154 Scott Ave was the place to be on Saturday night of New York Fashion Week, as stylists, creatives, journalists, and industry veterans waited with excitement to preview Brooklyn native Raul Lopez’s newest collection after a three-season hiatus. The show notes, placed on every seat, described how this next chapter for LUAR was one that was “anchored by self-preservation and balanced by a desire for a longevity defined by emotional sustainability.” In a time where some are questioning the long-term feasibility of the fashion calendar, Lopez’s pursuit is a noble one, and his collection entitled “Teteo Basico” is decidedly a success.
The show began with belted leather and weighty fabrics that smoothly transitioned into Lopez’s signature athleisure. The latter looks felt softer, leaning into the streetwear-inspired formula of sweats and assorted accessories (ear bling, belts, and mini bags abounded). It’s a high-low formula we all seem to have adapted over the past year, which was coincidentally the time period that Lopez spent incubating as an artist as the chronological shift in styling throughout the show from intensity to fluidity, from hard shell to priceless and delicate interior, is meant to be autobiographical.
Skinny leather belts were a common motif throughout the collection, seen more frequently darting across chests rather than circling waists, as if to say, “buckle in — here we go.” And go we did, as the Spring/Summer 2022 collection was nothing short of electrifying. Deconstructed suiting slashed with cutouts was styled with short, wide ties and bags with strong structure imitated and superseded the office-ready briefcase. Lopez utilized subtle embroidery and dabbled in prints but stayed true to a more dusky, toned-down color palette. The embroidery was used to monogram a handful of pieces as a nod to logomania, one of the many ways that the designer intentionally supplanted the idea of “basic.”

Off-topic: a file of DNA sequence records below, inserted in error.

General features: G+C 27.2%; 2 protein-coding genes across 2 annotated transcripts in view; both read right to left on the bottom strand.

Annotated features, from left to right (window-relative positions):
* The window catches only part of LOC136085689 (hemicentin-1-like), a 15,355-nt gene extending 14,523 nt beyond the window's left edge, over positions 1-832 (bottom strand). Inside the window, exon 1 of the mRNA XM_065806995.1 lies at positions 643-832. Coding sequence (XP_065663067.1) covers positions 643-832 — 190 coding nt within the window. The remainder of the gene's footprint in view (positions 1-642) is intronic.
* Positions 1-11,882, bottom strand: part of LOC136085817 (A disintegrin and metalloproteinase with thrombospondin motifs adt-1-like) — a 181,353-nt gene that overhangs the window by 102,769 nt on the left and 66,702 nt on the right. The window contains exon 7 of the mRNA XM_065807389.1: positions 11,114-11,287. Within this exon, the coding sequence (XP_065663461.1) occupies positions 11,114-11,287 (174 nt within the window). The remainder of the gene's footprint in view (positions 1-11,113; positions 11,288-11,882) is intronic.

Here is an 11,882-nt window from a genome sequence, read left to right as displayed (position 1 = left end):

Each Luar look that was sent out on the runway was met with insane energy that could only be accomplished in an industrial warehouse in the heart of Brooklyn. The concrete walls seemed to amplify the noise as models stomped in exaggerated architectural shoes to floor-shaking music, many wearing back-brushing, swishing hair extensions tied up in three ponytails — perhaps a nod to Fibonacci satisfaction or maybe just a style intended to be purposefully, slightly off-kilter. From the absurd beauty to the androgynous styling, Teteo Basico is an emotional journey of creation — in the words of the brand offered in the show’s notes, “The pearl only becomes visible after the shell has been cracked.”
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createdAt:Mon, 13 Sep 2021 19:03:44 +0000
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